### Middling

**Question**

A hockey puck travels at a constant velocity [math]\displaystyle{ 5\frac{m}{s} }[/math] and is hit by another puck with a velocity of [math]\displaystyle{ 8\frac{m}{s} }[/math]. After the collision, it travels in the opposite direction at 4m/s. This collision has a coefficient of restitution of .55. Find the velocity of the second puck after the collision.

**Answer**

Start with the definition of the coefficient of restitution. We are calling the velocity of the first puck [math]\displaystyle{ v_1 }[/math] and the velocity of the second puck [math]\displaystyle{ v_2 }[/math].

[math]\displaystyle{ e=\frac{v_{1f}-v_{2f}}{v_{2i}-v_{1i}} }[/math]

Solve for [math]\displaystyle{ v_{2f} }[/math]

[math]\displaystyle{ v_{2f}=v_{1f}-e(v_{2i}-v_{1i}) }[/math]

Plug in the values stated in the problem.

[math]\displaystyle{ v_{2f}=4-.55(5-8) }[/math]
[math]\displaystyle{ v_{2f}=2.35\frac{m}{s} }[/math]

### Difficult

**Question**

Bouncing Ball Example:

Consider a ball dropped from initial height [math]\displaystyle{ h_0 }[/math]. When it bounces it reaches a height [math]\displaystyle{ h_f }[/math]. Find the coefficient of restitution of this collision.

**Answer**

[math]\displaystyle{ e=\frac{v_{floor_f}-v_{ball_f}}{v_{ball_i}-v_{floor_i}} }[/math]

The floor's velocity is always 0.

[math]\displaystyle{ e=\frac{v_{ball_f}}{v_{ball_i}} }[/math]

Recall the law of conservation of energy:

[math]\displaystyle{ \Delta KE = \Delta PE }[/math]

For the ball from h_{0} to h=0
[math]\displaystyle{ \frac{1}{2}mv_{ball_i}^2=mgh_0 }[/math]

[math]\displaystyle{ \frac{1}{2}v_{ball_i}^2=gh_0 }[/math]

[math]\displaystyle{ v_{ball_i}=2\sqrt{gh_0} }[/math]

The same concept can be applied to the second bounce.

[math]\displaystyle{ v_{ball_f}=2\sqrt{gh_f} }[/math]

Plugging this in to the coefficient of restitution expression we get:

[math]\displaystyle{ e=\frac{2\sqrt{mgh_f}}{2\sqrt{mgh_0}} }[/math]

[math]\displaystyle{ e=\frac{\sqrt{h_f}}{\sqrt{h_0}} }[/math]

## Connectedness

This topic has major connections to sports. As a former high school volleyball player, it is very interesting to think about the collisions that occurred in the game and how the coefficient of restitution is related to those collisions.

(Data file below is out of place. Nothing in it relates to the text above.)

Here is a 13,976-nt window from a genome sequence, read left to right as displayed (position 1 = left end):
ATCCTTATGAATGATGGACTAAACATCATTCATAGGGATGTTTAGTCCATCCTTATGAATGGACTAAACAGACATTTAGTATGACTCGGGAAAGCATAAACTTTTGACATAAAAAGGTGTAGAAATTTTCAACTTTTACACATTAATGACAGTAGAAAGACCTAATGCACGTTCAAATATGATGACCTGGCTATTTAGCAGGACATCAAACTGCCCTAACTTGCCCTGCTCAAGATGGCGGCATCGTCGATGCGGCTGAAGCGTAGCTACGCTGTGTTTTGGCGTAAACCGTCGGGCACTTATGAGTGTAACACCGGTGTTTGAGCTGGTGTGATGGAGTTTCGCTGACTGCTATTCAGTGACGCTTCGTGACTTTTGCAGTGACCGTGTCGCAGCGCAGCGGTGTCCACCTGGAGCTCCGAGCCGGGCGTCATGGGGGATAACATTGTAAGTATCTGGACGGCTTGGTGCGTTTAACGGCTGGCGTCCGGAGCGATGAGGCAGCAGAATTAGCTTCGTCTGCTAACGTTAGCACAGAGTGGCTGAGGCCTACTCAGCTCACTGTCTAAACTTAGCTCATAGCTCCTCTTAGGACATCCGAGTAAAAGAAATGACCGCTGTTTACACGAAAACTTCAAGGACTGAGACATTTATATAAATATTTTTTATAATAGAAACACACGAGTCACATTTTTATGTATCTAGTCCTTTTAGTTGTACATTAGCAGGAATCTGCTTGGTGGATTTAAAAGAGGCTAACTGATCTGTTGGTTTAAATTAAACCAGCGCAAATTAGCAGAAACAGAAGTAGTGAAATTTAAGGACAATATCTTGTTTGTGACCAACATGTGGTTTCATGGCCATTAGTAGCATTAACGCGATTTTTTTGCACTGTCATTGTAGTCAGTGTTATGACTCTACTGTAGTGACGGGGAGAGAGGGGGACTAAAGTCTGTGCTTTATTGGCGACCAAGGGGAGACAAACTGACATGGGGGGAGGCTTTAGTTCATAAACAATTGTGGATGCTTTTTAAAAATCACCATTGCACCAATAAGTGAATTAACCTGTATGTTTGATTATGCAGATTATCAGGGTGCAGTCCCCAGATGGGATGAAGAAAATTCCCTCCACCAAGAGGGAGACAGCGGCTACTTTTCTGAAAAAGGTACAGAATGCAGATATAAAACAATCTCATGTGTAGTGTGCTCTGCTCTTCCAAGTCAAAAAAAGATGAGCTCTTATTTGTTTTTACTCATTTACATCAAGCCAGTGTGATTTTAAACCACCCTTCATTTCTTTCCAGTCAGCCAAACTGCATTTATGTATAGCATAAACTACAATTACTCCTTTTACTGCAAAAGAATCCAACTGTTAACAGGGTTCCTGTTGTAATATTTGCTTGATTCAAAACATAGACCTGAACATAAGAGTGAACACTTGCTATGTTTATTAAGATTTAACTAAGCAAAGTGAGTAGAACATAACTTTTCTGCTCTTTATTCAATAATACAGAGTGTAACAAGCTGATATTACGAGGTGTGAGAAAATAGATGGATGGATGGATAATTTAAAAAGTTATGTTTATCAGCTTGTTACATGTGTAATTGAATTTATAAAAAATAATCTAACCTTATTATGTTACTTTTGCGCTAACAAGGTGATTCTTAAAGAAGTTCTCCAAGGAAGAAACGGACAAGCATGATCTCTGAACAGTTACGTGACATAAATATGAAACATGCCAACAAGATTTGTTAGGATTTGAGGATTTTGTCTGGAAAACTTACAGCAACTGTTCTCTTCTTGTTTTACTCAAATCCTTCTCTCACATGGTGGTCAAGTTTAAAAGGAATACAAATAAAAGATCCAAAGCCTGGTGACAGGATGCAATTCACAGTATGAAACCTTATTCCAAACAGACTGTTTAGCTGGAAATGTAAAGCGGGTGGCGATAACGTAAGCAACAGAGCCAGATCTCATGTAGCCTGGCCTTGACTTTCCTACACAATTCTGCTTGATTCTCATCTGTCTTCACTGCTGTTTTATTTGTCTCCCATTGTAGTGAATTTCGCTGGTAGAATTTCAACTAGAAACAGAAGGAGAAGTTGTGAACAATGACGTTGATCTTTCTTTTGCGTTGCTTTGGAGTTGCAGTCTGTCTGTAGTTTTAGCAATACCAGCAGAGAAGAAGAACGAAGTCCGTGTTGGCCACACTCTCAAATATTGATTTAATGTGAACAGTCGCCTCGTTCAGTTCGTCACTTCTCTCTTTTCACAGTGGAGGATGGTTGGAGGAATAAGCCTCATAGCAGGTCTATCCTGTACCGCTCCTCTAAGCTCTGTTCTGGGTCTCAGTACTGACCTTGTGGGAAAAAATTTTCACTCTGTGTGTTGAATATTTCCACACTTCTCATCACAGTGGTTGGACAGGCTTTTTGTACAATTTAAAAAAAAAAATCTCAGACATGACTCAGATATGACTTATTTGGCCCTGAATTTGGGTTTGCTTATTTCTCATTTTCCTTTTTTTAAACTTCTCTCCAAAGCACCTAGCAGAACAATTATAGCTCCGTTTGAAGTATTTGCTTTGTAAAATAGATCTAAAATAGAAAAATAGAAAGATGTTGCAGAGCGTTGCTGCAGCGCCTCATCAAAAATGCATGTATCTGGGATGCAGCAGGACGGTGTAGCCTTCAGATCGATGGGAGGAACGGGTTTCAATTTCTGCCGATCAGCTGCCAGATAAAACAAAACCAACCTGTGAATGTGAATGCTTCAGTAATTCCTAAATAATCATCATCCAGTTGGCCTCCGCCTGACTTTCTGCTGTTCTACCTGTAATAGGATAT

In sports, the coefficient of restitution is an important concept, especially in sports like golf or tennis where collisions are a frequent and essential part of the game. In these sports sometimes limitations are put on how high the coefficient of restitution can be for certain clubs or bats. The maximum coefficient of restitution allowed in golf for clubs is .82. There have been studies done on the coefficients for different sports balls. These studies usually follow a procedure where different balls are dropped and left to bounce. Then data regarding their initial and final velocities or how high they bounced is recorded.

The coefficient of restitution is a key concept in the study of Dynamics, which is the foundation of many aspects of mechanical engineering. It also has to do with applications of mechanical engineering regarding materials.

## History

The concept of coefficient of restitution became wildly used first because of golf. As golf clubs, specifically drivers, improved in design, the clubs began to work almost too well. By making the face of the driver thinner, more energy is released and the golf ball is hit farther. The United States Golf Association began to test and regulate these clubs based on their coefficient of restitution, establishing a maximum at .82. A comprehensive report of the testing and results came out in 2006. Coefficient of Restitution continued to show up in other sports, such as tennis and basketball.

## See also

### Further Reading

Elastic Collisions

Inelastic Collisions

Collisions

Conservation of Momentum

Conservation of Energy

### External links

http://www.quintic.com/education/case_studies/coefficient_restitution.htm

## References

McGill, David J., and Wilton W. King. Engineering mechanics : an introduction to dynamics. Bloomington, IN: Tichenor Pub, 2003. Print.

"Quintic 4 Education Sports Video Analysis Software Education Package - The Coefficient of Restitution." Quintic 4 Education Sports Video Analysis Software Education Package - The Coefficient of Restitution. Quintic 4 Education, n.d. Web. 05 Dec. 2015.

"Coefficient of Restitution (COR)." Yale. Web. 5 Dec. 2015.

“Coefficient of Restitution.” Wikipedia, Wikimedia Foundation, 29 June 2019, en.wikipedia.org/wiki/Coefficient_of_restitution.